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News tagged: Fileswapping


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by Karl Bode 09:12AM Monday Aug 25 2014
A British man has received nearly three years in prison for pirating a copy of Fast and Furious 6. 25-year-old Philip Danks was the first person in the world to seed the file on BitTorrent networks after recording the film from the back of the theater with a hand-held camera. Danks pleaded guilty to three charges of distributing pirate copies of films (he also sold DVD copies of the film), and was sentenced to 33 months in prison. Investigators didn't have to work hard to identify Danks; he'd posted "Seven billion people and I was the first. F*** you Universal Pictures" on his Facebook page.

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by Karl Bode 12:35PM Wednesday Aug 13 2014
User unoriginal See Profile directs our attention to a leaked memo sent to T-Mobile staff that indicates T-Mobile is going to start clamping down on customers who use their T-Mobile LTE connections for peer-to-peer file sharing. The memo notes that starting August 17, T-Mobile will begin reaching out to these users to remind them to read terms and conditions, which prohibits a number of behaviors including P2P.
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by Karl Bode 08:26AM Wednesday Aug 06 2014
Despite efforts in several countries to impose ISP-level website filters blocking the site, operators of the Pirate Bay state that their web traffic has doubled since 2011. While Denmark banned the site first, ISPs in both the UK and Netherlands were required to block access to the website in 2012. The Pirate Bay does not break down the traffic by country, so it's possible that filters did block users in those countries with growth coming from elsewhere. Most of the filters are easy to bypass; The Pirate Bay notes that about 9% of all visitors are using a proxy -- either to bypass the filters or avoid ISP copyright infringement warning letters.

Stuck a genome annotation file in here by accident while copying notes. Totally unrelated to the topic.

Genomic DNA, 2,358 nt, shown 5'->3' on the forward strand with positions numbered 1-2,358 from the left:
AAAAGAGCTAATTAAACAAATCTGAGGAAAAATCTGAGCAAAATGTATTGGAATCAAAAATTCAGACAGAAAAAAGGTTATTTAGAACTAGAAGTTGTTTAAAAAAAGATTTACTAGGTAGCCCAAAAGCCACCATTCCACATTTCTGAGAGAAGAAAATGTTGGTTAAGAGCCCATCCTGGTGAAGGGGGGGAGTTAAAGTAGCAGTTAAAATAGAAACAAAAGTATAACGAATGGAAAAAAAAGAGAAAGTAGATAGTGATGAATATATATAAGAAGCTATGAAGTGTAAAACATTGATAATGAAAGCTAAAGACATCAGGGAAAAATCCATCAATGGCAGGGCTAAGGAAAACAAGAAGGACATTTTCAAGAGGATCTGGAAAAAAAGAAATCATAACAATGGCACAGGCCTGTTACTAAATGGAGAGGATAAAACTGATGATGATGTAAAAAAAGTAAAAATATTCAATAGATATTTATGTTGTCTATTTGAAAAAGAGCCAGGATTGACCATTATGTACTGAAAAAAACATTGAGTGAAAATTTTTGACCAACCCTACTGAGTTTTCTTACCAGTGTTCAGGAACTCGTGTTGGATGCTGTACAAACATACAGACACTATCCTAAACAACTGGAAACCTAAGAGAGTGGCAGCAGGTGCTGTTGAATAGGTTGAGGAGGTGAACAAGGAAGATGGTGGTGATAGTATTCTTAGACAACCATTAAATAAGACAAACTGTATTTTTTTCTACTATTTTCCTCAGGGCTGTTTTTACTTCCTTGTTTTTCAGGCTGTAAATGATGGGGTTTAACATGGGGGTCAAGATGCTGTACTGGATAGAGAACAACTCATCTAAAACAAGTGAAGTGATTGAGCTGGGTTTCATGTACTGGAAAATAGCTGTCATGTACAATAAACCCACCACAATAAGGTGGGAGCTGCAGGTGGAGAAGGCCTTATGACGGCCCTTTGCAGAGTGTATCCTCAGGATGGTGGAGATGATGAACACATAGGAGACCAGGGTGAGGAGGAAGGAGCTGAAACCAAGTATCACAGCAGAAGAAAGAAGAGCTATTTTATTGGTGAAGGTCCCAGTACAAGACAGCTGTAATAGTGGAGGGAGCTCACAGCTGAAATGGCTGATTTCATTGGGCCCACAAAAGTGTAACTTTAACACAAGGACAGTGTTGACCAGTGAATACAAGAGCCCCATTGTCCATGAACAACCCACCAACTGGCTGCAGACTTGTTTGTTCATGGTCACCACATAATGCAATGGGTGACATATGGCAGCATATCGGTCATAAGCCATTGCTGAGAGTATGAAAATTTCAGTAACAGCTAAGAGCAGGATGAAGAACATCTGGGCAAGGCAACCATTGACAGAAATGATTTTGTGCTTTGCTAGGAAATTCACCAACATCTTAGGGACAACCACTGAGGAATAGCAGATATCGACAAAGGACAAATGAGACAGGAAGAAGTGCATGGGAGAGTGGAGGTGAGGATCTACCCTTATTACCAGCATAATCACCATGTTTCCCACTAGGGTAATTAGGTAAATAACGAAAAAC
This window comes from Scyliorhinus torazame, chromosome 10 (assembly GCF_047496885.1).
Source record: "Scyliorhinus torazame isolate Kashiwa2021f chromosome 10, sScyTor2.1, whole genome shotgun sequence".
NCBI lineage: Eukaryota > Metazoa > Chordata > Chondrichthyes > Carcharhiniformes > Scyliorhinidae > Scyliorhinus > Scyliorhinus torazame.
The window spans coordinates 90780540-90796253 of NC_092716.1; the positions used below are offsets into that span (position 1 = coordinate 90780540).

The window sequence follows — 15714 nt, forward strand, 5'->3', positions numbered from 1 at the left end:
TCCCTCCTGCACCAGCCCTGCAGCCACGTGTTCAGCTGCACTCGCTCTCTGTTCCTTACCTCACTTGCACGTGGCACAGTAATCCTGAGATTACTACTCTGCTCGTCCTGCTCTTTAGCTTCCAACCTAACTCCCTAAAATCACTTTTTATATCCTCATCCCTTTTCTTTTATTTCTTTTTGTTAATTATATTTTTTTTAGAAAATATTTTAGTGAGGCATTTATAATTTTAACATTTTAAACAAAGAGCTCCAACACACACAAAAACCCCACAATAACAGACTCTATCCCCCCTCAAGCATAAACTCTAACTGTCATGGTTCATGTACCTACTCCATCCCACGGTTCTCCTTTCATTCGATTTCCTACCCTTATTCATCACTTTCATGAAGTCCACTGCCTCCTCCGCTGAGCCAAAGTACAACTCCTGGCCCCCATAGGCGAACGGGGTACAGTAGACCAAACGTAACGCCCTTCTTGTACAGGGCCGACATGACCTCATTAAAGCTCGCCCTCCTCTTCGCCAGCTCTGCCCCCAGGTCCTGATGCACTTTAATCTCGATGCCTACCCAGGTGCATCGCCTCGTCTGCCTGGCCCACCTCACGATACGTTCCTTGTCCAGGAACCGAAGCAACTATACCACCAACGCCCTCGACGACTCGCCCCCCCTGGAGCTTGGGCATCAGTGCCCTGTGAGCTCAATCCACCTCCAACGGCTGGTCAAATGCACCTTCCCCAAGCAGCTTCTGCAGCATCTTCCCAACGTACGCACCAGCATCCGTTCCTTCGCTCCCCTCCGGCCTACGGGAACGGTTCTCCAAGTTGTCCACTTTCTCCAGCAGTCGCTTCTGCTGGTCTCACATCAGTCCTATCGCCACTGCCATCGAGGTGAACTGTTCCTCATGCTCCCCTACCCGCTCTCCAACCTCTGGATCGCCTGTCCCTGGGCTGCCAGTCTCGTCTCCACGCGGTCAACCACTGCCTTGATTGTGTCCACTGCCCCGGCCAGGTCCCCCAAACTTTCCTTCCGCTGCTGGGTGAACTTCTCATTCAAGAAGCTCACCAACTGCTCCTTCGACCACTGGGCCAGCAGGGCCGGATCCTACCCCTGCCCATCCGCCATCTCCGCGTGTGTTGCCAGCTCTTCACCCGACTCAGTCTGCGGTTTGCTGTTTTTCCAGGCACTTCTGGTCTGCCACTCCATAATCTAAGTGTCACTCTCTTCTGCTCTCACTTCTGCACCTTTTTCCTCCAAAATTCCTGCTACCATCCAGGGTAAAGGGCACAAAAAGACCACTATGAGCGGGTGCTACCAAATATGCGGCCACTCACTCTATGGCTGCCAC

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by Karl Bode 12:49PM Tuesday Jul 22 2014
After spending millions of dollars over countless years on plans to implement "three strikes" anti-piracy measures on the ISP level, the UK government has finally come to the conslusion that having ISPs play content nanny does little to deter piracy. Instead of previous, more aggressive plans to boot repeat offenders off of the Internet, a new plan taking effect in 2015 would simply warn users four times that they're violating copyright -- with no follow up punishment:
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Starting in 2015, persistent file-sharers will be sent four warning letters explaining their actions are illegal, but if the notes are ignored no further action will be taken. The scheme, named the Voluntary Copyright Alert Programme (VCAP), is the result of years of talks between ISPs, British politicians and the movie and music industries. The UK’s biggest providers – BT, TalkTalk, Virgin and Sky – have all signed up to VCAP, and smaller ISPs are expected to follow suit.
The UK's approach now more closely approaches the six strikes anti-piracy practices now established in the States, where users are bombarded with "education material" and warned several times about copyright abuses, but are never disconnected -- with offenses untracked as users move between ISPs.

The concern now is that these data collection efforts will ultimately be used for either fines or legal action down the road as the entertainment industry pushes for expansion of these programs into the sort of heavy-handed territory they originally envisioned.

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by Karl Bode 01:56PM Wednesday Jul 02 2014
Back in February the makers of the film Dallas Buyers Club filed a lawsuit (pdf) against 31 anonymous Internet users accused of having downloaded the movie illegally. One of the film's backers is Voltage Pictures, the company that came to fame for suing 5,000 P2P users en masse for downloading their film The Hurt Locker, before heading to Canada to bully smaller ISPs.